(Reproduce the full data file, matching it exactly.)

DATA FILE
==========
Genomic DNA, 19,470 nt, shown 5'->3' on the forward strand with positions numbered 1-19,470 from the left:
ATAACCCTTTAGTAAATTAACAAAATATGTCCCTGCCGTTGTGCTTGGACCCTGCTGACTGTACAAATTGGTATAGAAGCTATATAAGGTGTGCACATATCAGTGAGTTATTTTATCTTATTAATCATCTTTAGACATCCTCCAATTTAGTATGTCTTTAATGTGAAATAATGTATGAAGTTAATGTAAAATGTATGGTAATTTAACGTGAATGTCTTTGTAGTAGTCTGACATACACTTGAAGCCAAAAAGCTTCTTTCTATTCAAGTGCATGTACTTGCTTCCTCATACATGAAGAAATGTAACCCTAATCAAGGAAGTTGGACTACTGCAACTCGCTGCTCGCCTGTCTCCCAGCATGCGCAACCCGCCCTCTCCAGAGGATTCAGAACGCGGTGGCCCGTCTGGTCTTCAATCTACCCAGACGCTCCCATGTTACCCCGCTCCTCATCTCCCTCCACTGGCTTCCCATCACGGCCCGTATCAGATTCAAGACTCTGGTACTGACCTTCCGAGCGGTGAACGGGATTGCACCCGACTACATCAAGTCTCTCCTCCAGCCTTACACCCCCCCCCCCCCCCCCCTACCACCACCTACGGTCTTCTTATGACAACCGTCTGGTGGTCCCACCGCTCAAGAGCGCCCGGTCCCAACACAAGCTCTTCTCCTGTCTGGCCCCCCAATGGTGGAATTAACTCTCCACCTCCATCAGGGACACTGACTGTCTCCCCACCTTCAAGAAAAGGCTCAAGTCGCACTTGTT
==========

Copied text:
Genomic DNA, 19,470 nt, shown 5'->3' on the forward strand with positions numbered 1-19,470 from the left:
ATAACCCTTTAGTAAATTAACAAAATATGTCCCTGCCGTTGTGCTTGGACCCTGCTGACTGTACAAATTGGTATAGAAGCTATATAAGGTGTGCACATATCAGTGAGTTATTTTATCTTATTAATCATCTTTAGACATCCTCCAATTTAGTATGTCTTTAATGTGAAATAATGTATGAAGTTAATGTAAAATGTATGGTAATTTAACGTGAATGTCTTTGTAGTAGTCTGACATACACTTGAAGCCAAAAAGCTTCTTTCTATTCAAGTGCATGTACTTGCTTCCTCATACATGAAGAAATGTAACCCTAATCAAGGAAGTTGGACTACTGCAACTCGCTGCTCGCCTGTCTCCCAGCATGCGCAACCCGCCCTCTCCAGAGGATTCAGAACGCGGTGGCCCGTCTGGTCTTCAATCTACCCAGACGCTCCCATGTTACCCCGCTCCTCATCTCCCTCCACTGGCTTCCCATCACGGCCCGTATCAGATTCAAGACTCTGGTACTGACCTTCCGAGCGGTGAACGGGATTGCACCCGACTACATCAAGTCTCTCCTCCAGCCTTACACCCCCCCCCCCCCCCCCCTACCACCACCTACGGTCTTCTTATGACAACCGTCTGGTGGTCCCACCGCTCAAGAGCGCCCGGTCCCAACACAAGCTCTTCTCCTGTCTGGCCCCCCAATGGTGGAATTAACTCTCCACCTCCATCAGGGACACTGACTGTCTCCCCACCTTCAAGAAAAGGCTCAAGTCGCACTTGTT